The Renaissance is the coined term for a period of rebirth that spread throughout Europe between the 14th and 16th centuries (Brotton, 28). All forms of knowledge, art, and expression manifested into new directions and aspirations. It was a major building block in the advancement of human thought. The Renaissance focused on learning through natural sciences and newfound knowledge rather than accepting older teachings (Brotton, 39). It fostered curiosity and innovation in many industries and aspects of life.
In a sense, it was a new chapter or book in our human history index.
The Renaissance also paved the way for the Protest Reformation to eventually occur (Brotton, 101). There are many factors that led the Renaissance to occur. It was a combination of the Crusades and the Mongols expansion that began under Genghis Khan that led to the fruition of the Renaissance. The Crusades brought the two worlds of Islam and Christianity in a manner like never before. The death toll of the Crusades varies among academia between one and five million people (Madden, 172).
Besides all the bloodshed, the Crusades allowed Europeans to rediscover new forms of art, expressions, and ways of life. Europe became too involved in their feudal and monarchy type systems. They had forgotten the importance of the arts and sciences and were more focused on building fortunes and spreading salvation. Europeans, by way of the Crusades, were astonished at the advancements of the Muslim world and sought to learn and capitalize from it (Madden, 156). The Abassid Empire, the Muslim empire, stored the knowledge of past civilizations and continued to utilize them (Madden, 158).
Greek and Roman teachings on mathematics, anatomy, medicine, biology, physics, and more were protected by the Abassid Empire (Madden, 159). These ancient Greek and Roman teachings that disappeared during the Middle Ages were brought back to Europe and inspired a new wave of thought (Weatherford, 116). This newly acquired lost knowledge set up the foundation for the creation and advancement of scientific knowledge, exploration tools, mathematical findings, and so much more.
The first mechanical clock, the pendulum, eye glasses, the printing press, flushing toilets, the microscope, the compass, the telescope, lateen sails and even submarines are all inventions of the Renaissance age (Brotton, 120-144). However if it were not for the conquests and expansion of the Mongol empire that began under Genghis Khan, the Renaissance would likely not have manifested as it did (Brotton, 84). It would have likely taken much longer and who knows how different the outcome could have been. At its peak, the Mongol empire controlled most of Russia, China, landlocked Asia, Mesopotamia, and Eastern Europe (Brotton, 39).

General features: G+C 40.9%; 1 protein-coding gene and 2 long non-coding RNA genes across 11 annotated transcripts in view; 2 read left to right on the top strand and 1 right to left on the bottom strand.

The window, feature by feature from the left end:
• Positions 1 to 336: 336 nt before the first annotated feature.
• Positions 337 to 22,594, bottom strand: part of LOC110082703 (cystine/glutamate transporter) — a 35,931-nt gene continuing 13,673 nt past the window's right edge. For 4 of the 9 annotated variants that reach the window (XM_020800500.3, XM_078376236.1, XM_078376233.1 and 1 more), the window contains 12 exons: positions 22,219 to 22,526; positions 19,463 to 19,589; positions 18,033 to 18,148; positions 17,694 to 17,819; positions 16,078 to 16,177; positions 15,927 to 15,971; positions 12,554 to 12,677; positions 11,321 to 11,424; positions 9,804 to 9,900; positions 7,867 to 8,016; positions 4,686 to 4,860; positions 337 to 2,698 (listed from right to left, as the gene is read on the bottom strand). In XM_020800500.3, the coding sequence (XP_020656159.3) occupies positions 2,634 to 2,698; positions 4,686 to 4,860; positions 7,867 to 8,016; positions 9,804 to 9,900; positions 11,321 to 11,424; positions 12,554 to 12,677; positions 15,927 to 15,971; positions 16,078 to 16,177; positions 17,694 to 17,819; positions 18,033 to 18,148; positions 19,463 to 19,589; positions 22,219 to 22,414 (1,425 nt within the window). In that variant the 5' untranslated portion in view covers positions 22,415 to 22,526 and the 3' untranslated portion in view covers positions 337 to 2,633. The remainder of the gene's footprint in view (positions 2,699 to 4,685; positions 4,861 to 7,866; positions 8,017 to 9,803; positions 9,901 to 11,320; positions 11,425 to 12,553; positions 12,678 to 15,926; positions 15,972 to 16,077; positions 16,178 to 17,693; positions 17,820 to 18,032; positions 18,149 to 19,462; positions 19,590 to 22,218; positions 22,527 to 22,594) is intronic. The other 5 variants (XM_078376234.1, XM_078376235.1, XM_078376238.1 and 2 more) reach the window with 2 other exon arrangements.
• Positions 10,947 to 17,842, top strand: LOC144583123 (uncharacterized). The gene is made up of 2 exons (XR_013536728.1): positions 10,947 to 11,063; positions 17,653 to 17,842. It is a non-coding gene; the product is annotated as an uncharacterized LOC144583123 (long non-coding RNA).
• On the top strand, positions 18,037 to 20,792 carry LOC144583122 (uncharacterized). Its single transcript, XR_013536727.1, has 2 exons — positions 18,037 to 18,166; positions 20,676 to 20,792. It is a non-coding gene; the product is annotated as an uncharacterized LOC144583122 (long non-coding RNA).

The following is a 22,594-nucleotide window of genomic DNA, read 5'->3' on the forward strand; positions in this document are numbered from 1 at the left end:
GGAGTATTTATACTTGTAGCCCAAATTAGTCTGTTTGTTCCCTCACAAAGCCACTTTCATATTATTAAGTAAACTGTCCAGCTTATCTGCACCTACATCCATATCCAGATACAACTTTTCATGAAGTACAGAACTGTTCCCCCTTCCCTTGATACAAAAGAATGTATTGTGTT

The trade routes established by the Mongols were unprecedented and vital to the lifeline and future of new developments by our world (Brotton, 55). In short, it picked up where the Crusades left off and brought these ideas and items into motion. Major cities like Baghdad, Hangzhou, and Istanbul, were pillars of advancement and cultural strength. These cities and many more were conquered by the Mongols (Brotton, 39). With their empire eventually extending to as far as Venice, all types of intercultural communication and trade occurred (Brotton, 41).
This mixing of cultures led to newfound ideas in many facets of life. All this setting the stage for the Renaissance. The Crusades, the Mongol’s empire and trade routes, and the Renaissance, were a natural progression of events that each led to major societal changes. It’s most appropriate to credit the Crusades for inspiring the initial interests and desires that sparked the Renaissance. However, it was the Mongols that brought the Renaissance to actuality by connecting countries and cultures through conquests like never before.
It’s difficult to say which is more responsible, one is ideologically responsible and another is infra-structurally responsible. Both played vital, but different, roles that set the stage for what eventually became the Renaissance. WORKS CITED Brotton, Jerry. The Renaissance: A Very Short Introduction. New York: Oxford University Press, 2006. Print. 160 Madden, Thomas. The Crusades: The Essential Readings. New Jersey: Wiley-Blackwell, 2002. Print. 288 Weatherford, Jack. Genghis Khan and the Making of the Modern World. New York: Crown Publishers, 2004. Print. 317